Scott Rasmussen: The experts will be wrong in 2016

Scott Rasmussen

Scott Rasmussen

We’re in a season when experts and pundits like to make predictions about what will happen next year.

But an interesting column found at Marketwatch.com casts doubt on the value of those predictions. “Stocks that were recommended most highly at the start of 2015 by the highly trained, highly educated, highly paid experts on Wall Street did worse this year than a bunch of stocks picked at random.”

Brett Arends added the real kicker. “And they did worse – a lot worse – than the stocks those same experts told you to avoid.” His data looks back over the past eight years and comes to a stunning conclusion. Imagine that you invested each year in the stocks the experts said to avoid. With such a strategy, you would have made three times as much money as you would have by investing in experts’ top picks.

This is not some fluke of the digital era or the after-effects of the 2008 financial meltdown.

In 1978, Harvard economist John Kenneth Galbraith claimed that General Motors was so dominant that it could no longer be constrained by either consumers or competitors. Galbraith, who served in four presidential administrations, believed that auto firms would never compete with each other because they shared a common interest in soaking the consumer by raising prices.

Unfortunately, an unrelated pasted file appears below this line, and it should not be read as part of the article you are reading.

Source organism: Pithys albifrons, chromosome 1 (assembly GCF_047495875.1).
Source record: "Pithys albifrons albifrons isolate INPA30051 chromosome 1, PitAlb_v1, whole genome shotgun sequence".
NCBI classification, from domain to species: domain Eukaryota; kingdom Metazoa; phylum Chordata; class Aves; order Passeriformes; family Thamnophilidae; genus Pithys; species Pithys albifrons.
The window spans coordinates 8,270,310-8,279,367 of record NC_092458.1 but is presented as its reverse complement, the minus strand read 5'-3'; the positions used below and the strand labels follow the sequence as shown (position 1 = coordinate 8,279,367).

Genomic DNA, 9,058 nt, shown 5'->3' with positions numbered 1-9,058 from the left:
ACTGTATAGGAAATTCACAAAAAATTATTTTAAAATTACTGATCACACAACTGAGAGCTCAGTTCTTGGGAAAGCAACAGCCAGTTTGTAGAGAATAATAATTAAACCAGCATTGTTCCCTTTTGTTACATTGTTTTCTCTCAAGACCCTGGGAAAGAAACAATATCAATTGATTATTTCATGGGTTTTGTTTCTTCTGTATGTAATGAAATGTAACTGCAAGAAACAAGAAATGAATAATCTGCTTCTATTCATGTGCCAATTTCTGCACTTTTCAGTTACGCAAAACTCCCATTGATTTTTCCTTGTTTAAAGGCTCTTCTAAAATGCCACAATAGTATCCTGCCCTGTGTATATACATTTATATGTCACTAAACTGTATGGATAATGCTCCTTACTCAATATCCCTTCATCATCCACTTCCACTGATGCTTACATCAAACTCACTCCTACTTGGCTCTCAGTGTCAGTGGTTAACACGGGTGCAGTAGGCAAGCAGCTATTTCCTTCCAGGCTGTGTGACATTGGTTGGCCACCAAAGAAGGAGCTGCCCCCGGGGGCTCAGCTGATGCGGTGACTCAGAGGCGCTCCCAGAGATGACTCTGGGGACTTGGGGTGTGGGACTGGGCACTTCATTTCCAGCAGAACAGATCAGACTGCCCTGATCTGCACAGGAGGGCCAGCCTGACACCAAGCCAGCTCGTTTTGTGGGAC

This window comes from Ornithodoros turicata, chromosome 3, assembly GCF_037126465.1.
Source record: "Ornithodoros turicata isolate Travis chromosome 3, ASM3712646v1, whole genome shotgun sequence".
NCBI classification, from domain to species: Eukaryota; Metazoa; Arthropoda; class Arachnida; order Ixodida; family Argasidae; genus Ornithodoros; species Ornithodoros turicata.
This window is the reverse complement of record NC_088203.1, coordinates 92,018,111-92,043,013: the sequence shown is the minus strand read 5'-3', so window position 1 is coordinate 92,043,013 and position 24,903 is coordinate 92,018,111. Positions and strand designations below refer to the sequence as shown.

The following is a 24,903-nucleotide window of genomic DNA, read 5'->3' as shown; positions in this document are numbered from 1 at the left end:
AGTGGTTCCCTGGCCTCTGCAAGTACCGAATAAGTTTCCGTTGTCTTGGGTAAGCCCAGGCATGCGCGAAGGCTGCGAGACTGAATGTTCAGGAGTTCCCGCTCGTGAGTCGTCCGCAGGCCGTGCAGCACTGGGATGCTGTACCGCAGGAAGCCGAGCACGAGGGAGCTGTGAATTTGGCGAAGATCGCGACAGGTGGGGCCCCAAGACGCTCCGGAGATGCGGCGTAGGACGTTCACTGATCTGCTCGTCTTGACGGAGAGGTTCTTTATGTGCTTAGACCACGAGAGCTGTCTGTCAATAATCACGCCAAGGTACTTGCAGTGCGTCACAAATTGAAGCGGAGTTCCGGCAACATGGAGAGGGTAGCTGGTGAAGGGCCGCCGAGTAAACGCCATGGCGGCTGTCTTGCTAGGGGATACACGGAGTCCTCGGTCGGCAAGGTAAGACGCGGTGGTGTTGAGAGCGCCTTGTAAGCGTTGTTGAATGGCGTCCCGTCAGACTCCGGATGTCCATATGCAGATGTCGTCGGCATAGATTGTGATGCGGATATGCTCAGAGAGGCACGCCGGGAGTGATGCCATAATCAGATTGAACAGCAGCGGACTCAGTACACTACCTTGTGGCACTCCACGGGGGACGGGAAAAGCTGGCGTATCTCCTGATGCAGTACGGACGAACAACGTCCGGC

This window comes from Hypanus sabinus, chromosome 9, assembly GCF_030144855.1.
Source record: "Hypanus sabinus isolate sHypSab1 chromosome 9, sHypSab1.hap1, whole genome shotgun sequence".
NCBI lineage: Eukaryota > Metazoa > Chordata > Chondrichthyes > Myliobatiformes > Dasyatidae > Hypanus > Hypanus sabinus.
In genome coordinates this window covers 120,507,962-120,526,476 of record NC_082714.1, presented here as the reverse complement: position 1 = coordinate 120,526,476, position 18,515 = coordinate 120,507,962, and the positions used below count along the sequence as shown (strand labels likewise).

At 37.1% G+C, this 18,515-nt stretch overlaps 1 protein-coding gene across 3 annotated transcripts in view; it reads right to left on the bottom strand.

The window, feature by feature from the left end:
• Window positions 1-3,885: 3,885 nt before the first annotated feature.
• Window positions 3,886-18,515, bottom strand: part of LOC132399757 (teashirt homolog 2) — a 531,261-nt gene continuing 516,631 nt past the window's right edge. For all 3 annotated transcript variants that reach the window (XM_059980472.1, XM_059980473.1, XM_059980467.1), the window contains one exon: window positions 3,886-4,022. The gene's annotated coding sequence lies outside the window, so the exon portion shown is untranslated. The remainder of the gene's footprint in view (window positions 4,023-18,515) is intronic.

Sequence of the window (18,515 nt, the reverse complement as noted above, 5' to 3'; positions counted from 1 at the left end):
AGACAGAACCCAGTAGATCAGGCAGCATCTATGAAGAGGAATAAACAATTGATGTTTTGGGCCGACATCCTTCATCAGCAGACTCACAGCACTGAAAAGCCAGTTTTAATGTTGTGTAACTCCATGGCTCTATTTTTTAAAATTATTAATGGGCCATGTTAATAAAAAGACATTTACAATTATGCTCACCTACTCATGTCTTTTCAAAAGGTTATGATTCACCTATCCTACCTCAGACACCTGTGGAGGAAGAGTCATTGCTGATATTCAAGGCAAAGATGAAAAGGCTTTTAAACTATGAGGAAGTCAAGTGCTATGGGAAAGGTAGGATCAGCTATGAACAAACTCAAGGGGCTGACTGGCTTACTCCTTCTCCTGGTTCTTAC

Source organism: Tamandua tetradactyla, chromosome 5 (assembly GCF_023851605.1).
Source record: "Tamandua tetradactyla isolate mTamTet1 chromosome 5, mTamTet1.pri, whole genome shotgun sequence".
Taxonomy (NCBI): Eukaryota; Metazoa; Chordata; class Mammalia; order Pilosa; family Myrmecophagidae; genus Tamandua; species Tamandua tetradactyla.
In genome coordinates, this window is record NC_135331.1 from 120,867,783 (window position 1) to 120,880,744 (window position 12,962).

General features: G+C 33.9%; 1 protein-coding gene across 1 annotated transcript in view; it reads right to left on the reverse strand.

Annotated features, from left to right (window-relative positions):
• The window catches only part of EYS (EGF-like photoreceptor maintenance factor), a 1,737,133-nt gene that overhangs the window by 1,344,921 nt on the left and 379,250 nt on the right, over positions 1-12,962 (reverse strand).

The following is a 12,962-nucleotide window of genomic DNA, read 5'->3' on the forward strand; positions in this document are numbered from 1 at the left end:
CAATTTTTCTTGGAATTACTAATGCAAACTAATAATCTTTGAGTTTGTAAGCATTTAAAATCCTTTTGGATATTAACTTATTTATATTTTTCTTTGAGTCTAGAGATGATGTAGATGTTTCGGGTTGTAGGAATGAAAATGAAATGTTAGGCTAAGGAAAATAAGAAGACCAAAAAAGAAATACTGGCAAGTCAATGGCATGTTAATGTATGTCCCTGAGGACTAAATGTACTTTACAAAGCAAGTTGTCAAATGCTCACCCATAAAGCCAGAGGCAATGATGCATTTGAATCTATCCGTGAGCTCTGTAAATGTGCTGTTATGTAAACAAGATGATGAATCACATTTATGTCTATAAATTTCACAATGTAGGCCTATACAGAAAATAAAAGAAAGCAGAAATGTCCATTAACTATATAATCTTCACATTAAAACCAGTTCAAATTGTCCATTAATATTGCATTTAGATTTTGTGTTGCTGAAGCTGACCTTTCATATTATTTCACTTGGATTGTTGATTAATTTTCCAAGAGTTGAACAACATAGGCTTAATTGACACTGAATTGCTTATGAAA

The nationally recognized expert also said that no other auto company would be foolish enough to take on GM. Why? “Everyone knows that the survivor of such a contest would not be the aggressor but General Motors.”

The auto giant’s market share was a remarkable 46 percent at that point. It never again reached such lofty heights. In fact, GM’s share of the market declined for 29 of the next 36 years, eventually leading it into bankruptcy and a government bailout. It went from selling 46 percent of all cars in 1978 to 35 percent a decade later, 29 percent a decade after that and just 17 percent in 2014.

What happened? Apparently firms like Toyota, Honda, Nissan and Hyundai didn’t read Galbraith’s warning. In 1978, those firms had a combined 8 percent of U.S. auto sales. Within a decade, that share had doubled to 17 percent and has since doubled again to 35 percent. In several recent years, Toyota alone has sold more cars worldwide than GM.

So, as you listen to what all the experts predict for 2016, retain a healthy skepticism.

The reason is not because the experts are stupid. It’s just that in a nation of more than 300 million people, there are far too many variables for any one person to predict.

Consider the 2016 presidential race as a great example. Nobody really has any idea who will win at this point. Political experts weigh all the things that they believe are important – demographics, money, connections, etc. A year ago, these same things led many to believe Jeb Bush was the clear frontrunner for the Republican nomination.

In truth, the state of the economy will matter more than all the variables the political pundits are obsessing about. So will the level of terrorist activity and public perceptions of Obamacare. The reason we can’t be sure who will win the election is because we can’t be sure how any of these fundamentals will play out.

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